Let’s emphasise this again: current node was reached via # edge, so the algorithm visits current blue node 4 times with different Words lists. They are presented on the figure. One of the Words list is empty one [], so this node is also appended to the results. There is no floor_1 or bedroom edge going out of this node, but there is air_quality one. So algorithm goes to the leaf node using the third Words list. Then:

Current Words list is empty, so this node is also the result of the search. There are no hash child nodes, so the current branch is finished. Algorithm goes back to the root node:

The only option to go down is using head of Words list:

Again there is hash child node, so it needs to be visited with all tails of the Words list. Three times in this case:

One of the Words lists is empty, so current blue node is appended to the result list. As there are no child nodes, the algorithm goes back:

Now the algorithm will go down two times consuming all remaining words. Let’s jump directly to it:

The Words list is empty, so the current node is also part of the result. However there is also a hash # child node. According to the algorithm, if any node is considered as a result, also its child hash nodes are matched. So finally there are 5 nodes found:

The final step is to find bindings associated with found nodes. The final results of route/2 function are all 3 bindings.

In term of complexity it quite hard to estimate it precisely. Algorithm does 3 queries for each node. The # nodes results in duplication of query path, as it starts the whole algorithm with all remaining parts of the Words. However all operations are depending on two factors - the Words list length and the total number of nodes existing in the table.

So assuming the worst case, where the bindings are: #, #.#, #.#.# ... k*#, we can see that each level will run with all possible combinations of Words, some of them will be visited many times with exactly the same Words. Then, the first node is visited n times, seconds is visited sum(1,n), third sum(1,sum(1,n)) and so on. We can rewrite it as:

The total number of operations is k1+k2+…+kk. When this recursive equation it unwrapped, every new level contains two times more multiplications than the previous one. The level k will contain 2k multiplications. It will be dominant in terms of complexity, so we can bound the complexity by O(2k*n*log(m)), where k is maximum trie depth, n is the length of the Words and m is the total number of nodes.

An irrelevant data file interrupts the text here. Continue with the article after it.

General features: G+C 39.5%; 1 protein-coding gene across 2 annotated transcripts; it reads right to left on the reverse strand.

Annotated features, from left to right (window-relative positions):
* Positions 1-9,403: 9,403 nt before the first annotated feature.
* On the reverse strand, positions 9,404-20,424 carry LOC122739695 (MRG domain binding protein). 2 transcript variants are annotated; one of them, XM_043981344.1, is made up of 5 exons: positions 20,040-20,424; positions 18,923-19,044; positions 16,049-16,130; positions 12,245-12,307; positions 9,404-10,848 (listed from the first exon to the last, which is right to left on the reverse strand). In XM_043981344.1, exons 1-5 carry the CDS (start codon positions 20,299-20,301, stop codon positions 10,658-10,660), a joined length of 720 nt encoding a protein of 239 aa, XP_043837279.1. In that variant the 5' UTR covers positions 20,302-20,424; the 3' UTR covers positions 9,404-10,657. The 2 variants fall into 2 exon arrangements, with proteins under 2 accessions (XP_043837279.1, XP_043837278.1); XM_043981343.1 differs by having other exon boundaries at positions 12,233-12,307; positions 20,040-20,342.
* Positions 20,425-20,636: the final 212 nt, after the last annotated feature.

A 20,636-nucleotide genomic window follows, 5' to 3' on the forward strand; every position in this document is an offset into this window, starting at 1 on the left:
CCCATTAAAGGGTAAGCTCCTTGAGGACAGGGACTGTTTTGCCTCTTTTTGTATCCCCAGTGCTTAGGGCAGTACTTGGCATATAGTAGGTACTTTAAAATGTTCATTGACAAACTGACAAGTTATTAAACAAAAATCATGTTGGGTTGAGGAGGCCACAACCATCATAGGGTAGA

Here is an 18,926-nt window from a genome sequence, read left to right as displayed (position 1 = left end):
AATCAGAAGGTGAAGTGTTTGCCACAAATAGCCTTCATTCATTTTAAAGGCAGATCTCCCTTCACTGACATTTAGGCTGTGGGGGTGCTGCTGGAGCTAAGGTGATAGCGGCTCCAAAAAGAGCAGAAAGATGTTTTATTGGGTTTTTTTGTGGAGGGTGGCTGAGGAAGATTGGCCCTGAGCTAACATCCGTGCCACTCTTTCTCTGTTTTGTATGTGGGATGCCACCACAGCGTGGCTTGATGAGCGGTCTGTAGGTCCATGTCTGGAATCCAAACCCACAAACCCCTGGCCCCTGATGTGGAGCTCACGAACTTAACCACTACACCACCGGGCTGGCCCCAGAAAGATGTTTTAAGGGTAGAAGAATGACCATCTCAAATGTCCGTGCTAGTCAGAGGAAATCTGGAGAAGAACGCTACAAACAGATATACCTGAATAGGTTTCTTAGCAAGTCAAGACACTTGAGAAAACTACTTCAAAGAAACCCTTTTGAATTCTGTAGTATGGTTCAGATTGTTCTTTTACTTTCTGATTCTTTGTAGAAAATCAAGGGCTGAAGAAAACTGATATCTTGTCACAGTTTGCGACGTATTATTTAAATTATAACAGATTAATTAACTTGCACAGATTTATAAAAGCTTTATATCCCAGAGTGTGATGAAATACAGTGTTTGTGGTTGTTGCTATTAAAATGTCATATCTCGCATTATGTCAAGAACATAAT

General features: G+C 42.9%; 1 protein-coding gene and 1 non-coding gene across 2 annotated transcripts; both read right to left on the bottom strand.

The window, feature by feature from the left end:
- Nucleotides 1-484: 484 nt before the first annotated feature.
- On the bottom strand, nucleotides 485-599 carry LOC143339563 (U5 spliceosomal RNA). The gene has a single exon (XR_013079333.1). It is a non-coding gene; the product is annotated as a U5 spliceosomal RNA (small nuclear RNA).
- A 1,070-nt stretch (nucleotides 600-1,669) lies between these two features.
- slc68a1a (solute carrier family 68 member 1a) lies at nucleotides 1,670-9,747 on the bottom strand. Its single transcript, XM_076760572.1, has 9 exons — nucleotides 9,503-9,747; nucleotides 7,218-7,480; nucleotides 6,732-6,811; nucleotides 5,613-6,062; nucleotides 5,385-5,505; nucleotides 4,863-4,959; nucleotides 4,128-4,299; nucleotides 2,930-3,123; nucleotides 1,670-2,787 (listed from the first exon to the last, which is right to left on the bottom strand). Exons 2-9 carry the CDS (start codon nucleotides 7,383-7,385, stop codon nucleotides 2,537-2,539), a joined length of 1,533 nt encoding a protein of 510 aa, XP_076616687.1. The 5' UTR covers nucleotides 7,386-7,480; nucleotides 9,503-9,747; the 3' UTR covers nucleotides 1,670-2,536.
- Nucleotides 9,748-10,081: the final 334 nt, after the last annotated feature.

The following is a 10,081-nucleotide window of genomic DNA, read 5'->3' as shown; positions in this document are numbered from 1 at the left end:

However, above example is extreme and bindings like #.#.# make no sense. Then, the average complexity would be close to O(nlog(m)), because it makes no sense to put two subsequent hash # parts of the key. The overhead introduced by single hash nodes should not be significant, because in such case the traversing trie with different Words stops after the hash edge.


This section will cover the performance of Topic Exchange. The experiments are going to capture the characteristics of Topic Exchange under different conditions.

Synthetic tests

Two experiments will be presented, in order to experimentally confirm of reject assumptions made in previous Routing Operation section:

  • First, the relation between the number of bindings and routing operation time. The bindings are fixed and the routing key length is adjusted. The linear dependency is expected.
  • Secondly, the routing key length is fixed and the number of bindings is varying.

Both experiments are performed under following conditions:

  • - Tests are made on single RabbitMQ node.
  • - Routing time is measured by checking time of evaluation rabbit_exchange_type_topic:route/2.
  • - Measurements are made 50 times and average results are presented on the figures.
  • - The Bindings Keys are random, ensuring that there are no two subsequent hashes in any Binding Key.
  • - The Binding Key part has 70% chance to be a word, 20% chance to be an asterisk and 10% to be a hash.
  • - The Routing Keys are created from existing Binding Keys - For example the Routing Key with length n, will be created from existing Binding Key with the length n. Any hashes or asterisks, are replaced by random strings. It ensures that operation must traverse through at least n levels of trie.

Above figure presents the results of three experiments. Now let’s slightly modify conditions, in order to visualize the impact of # hash key in Trie structure. There is only one binding added, which is just two subsequent hashes #.#. Then, the performance looks like:

The red curve bends, this was actually predicted. When there are more # bindings on the query path, the relation between Routing Key length and query time is no longer linear. This effect is also observable in 10k bindings series - the green curve also slightly bends. It can be explained in the same way - there are more Bindings Keys starting with #, this increases query time for all queries.